Feeding wild birds has certainly gained popularity over the last few years and so it should. We are using more and more woodlands for commercial and domestic developments thus drastically reducing the natural habitat for birds when it comes to both nesting and feeding. The least we can do then is to provide them with food throughout the year and the opportunity to nest. As well as helping our wildlife it is also great fun watching who comes into our gardens and what they get up to! So, we have put together below, a list of five well-known bird species that will visit your garden, and what they like to eat.
Everyone can recognise the common Sparrow. These stout-bodied creatures are very social birds and history tells us that the Romans actually tried keeping Sparrows as pets. These birds can be found in most gardens and will eat a great variety of seeds from sunflower hearts, peanuts, wheat but their favourite is millet. Why not try our sparrow mix out too, which has a great amount of our grown red and white millet seeds in it!
Probably one of the most welcome wild bird visitors to the garden is the common Blackbird and for anyone who gets confused over male/female, the male is all black with a yellow eye-ring and bill. Females are mainly dark brown with no yellow. If you feed Blackbirds throughout the winter, the male and female will remain in the area all year. Blackbirds are softbill birds, they love to eat fruit such as raisins, mealworms, rolled oats and suet pellets. Have a look at our food for blackbirds page for further tips! And remember, blackbirds will eat from the ground, so they can't reach a traditional seed feeder to eat.
Smaller than the great tit, recognisable by their colours of yellow, white, blue and green and overall cute ability These acrobatic birds can adapt to nest in wild bird nest boxes, as they usually nest in any hole in a tree. Blue Tits have a reputation as a "Pest Assassin” and are especially fond of aphids and coccids. The downside is that they can pull apart the young buds of trees to locate insects. If you are putting out food to attract them to your garden, they like peanuts, mixed bird seed, sunflower hearts and suet pellets/suet balls. They will also nearly always be the first to try anything new you put out in the garden!
Top Tip: Try peanut butter for birds if you are trying to get a blue tit in your garden, they love it! A mixture of the fats from suet and the peanuts really is the perfect marriage for them!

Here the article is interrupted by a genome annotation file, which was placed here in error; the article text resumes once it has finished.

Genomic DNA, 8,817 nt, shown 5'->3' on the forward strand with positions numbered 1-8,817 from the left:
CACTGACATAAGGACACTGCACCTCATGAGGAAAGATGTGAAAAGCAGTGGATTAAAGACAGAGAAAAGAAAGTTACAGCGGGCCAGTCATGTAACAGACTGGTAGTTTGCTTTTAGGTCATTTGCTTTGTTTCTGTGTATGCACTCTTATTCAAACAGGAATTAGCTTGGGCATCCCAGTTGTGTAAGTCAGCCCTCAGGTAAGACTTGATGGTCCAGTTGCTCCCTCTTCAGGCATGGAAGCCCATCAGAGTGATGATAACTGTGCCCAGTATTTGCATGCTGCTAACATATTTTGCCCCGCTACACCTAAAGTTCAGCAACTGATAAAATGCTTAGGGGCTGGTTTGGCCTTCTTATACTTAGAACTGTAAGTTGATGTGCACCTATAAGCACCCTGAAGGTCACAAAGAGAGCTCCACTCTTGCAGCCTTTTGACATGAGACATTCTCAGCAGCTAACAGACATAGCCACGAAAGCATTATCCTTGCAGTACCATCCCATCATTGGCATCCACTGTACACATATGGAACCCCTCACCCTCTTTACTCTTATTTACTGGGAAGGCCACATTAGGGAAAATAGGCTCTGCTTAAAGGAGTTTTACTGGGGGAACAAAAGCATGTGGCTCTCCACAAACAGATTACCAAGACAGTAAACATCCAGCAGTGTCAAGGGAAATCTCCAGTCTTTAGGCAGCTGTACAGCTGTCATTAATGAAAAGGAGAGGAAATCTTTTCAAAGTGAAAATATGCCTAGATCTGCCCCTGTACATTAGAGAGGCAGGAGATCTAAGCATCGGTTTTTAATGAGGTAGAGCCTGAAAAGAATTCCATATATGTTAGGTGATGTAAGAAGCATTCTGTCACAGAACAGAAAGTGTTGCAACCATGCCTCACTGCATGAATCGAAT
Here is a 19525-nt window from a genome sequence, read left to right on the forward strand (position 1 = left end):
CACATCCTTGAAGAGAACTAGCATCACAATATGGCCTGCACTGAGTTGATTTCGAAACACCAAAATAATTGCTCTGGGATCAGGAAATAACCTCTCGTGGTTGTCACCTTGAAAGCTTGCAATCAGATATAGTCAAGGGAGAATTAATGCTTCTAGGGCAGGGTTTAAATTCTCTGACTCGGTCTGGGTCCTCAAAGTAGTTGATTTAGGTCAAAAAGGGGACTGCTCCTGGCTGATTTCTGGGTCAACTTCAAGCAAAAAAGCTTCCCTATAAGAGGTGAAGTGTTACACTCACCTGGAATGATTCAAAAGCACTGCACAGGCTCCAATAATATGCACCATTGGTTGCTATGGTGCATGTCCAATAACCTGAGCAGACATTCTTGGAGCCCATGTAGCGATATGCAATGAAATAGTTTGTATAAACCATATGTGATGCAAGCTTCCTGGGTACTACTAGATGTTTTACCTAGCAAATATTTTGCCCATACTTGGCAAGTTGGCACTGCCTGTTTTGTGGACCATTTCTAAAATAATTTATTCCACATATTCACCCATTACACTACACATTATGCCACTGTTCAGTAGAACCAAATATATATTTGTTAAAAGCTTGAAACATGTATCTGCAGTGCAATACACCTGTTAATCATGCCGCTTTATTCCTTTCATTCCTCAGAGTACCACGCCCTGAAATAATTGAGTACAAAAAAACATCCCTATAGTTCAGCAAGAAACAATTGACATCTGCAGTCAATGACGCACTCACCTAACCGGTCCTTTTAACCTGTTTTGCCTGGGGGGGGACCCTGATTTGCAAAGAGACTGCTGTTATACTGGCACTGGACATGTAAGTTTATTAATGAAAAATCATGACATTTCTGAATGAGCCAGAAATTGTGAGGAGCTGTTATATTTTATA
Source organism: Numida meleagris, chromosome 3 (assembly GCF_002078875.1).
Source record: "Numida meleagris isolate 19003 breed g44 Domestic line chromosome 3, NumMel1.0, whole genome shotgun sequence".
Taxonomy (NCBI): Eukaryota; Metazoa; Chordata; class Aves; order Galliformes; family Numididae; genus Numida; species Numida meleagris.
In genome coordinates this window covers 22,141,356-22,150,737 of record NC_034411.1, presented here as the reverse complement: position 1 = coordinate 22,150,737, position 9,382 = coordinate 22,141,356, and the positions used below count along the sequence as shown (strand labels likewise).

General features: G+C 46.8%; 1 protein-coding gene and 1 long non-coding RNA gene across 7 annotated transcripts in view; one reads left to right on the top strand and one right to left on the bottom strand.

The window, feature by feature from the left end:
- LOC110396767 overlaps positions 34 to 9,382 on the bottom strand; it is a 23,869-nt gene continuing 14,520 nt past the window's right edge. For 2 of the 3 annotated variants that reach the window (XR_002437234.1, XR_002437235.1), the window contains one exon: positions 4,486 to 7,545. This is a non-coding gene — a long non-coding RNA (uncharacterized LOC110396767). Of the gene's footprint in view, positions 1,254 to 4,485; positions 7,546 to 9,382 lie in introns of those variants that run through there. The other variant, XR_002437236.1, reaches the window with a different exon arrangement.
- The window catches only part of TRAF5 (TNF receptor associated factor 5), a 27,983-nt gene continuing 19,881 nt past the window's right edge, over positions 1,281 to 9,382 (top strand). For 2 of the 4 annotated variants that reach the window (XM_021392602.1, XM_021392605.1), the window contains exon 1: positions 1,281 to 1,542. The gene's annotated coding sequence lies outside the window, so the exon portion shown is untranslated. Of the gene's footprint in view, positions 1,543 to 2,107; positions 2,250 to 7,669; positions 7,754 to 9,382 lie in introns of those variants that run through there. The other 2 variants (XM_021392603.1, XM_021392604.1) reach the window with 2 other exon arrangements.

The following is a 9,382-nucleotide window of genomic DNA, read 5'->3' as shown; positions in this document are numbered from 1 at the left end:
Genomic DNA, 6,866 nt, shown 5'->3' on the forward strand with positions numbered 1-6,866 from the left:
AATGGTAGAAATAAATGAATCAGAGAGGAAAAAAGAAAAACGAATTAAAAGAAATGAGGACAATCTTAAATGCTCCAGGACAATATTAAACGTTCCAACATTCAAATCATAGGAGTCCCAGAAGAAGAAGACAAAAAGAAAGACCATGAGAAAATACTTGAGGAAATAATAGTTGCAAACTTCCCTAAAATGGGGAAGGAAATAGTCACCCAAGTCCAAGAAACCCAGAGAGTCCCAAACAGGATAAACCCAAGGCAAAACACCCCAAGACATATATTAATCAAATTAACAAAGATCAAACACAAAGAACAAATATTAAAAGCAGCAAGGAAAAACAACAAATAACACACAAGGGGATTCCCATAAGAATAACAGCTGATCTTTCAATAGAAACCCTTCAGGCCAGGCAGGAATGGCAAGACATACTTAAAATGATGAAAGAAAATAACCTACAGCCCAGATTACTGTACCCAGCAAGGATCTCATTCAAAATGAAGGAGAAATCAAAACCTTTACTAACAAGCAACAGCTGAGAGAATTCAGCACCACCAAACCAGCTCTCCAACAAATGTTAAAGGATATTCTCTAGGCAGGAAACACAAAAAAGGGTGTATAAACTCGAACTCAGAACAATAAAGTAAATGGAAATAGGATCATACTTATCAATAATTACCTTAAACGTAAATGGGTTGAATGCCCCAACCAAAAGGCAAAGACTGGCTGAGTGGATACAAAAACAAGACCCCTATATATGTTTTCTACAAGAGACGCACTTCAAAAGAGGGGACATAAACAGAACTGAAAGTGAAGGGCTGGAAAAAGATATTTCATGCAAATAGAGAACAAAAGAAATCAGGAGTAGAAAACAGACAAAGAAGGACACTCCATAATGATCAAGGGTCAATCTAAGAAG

The most widely known wild bird in the garden, no doubt because it has starred on the covers of hundreds of thousands of Christmas cards. Contrary to some people’s thoughts, this little bird can be seen all year round and not just winter. If you want to identify male and female of the species, good luck: male and female robins look identical. The food they eat include mealworms, suet and fruit such as sultanas and raisins.
Top Tip: If you feed a robin for long enough you can train them to literally eat out of your hand! Live mealworms work especially well if you have the nerve to hold them!
Chaffinches, the male with his attractive pink breast and slate blue head, they spend much of their time feeding on the ground, happily eating the food under seed feeders or bird tables. They are quite sedentary birds and the same individuals may be around in your garden for four or five years. They feed on insects and small seeds that other garden birds throw out of your feeder.
In addition, most birds will eat some suet as it is rich in fat and proteins that will provide wild birds with energy in the winter months. A word of warning, never feed wild birds any kind of salted food as this will have serious repercussions as it will cause them to dangerously dehydrate.
The best way to ensure that you provide the wild birds in your area with the right food is by using wild bird food mixes. These can be either formulated mixes which generally appeal to all birds, or specific packs such as a Robin Insect wild bird mix which contains small grains, peanut grains, sunflower hearts, dried meal-worms, suet pellets and raisins.